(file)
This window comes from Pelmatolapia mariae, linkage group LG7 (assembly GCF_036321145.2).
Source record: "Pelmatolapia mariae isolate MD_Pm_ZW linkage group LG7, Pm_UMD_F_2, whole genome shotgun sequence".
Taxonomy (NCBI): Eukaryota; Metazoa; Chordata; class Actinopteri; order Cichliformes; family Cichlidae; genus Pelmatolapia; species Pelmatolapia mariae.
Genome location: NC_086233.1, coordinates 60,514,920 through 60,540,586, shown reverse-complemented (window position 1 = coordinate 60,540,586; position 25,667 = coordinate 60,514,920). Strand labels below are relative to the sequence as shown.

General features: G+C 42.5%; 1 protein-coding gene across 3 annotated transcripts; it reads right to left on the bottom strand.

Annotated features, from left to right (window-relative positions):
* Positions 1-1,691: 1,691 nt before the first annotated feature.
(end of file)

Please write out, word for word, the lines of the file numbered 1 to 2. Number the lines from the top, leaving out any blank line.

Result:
This window comes from Pelmatolapia mariae, linkage group LG7 (assembly GCF_036321145.2).
Source record: "Pelmatolapia mariae isolate MD_Pm_ZW linkage group LG7, Pm_UMD_F_2, whole genome shotgun sequence".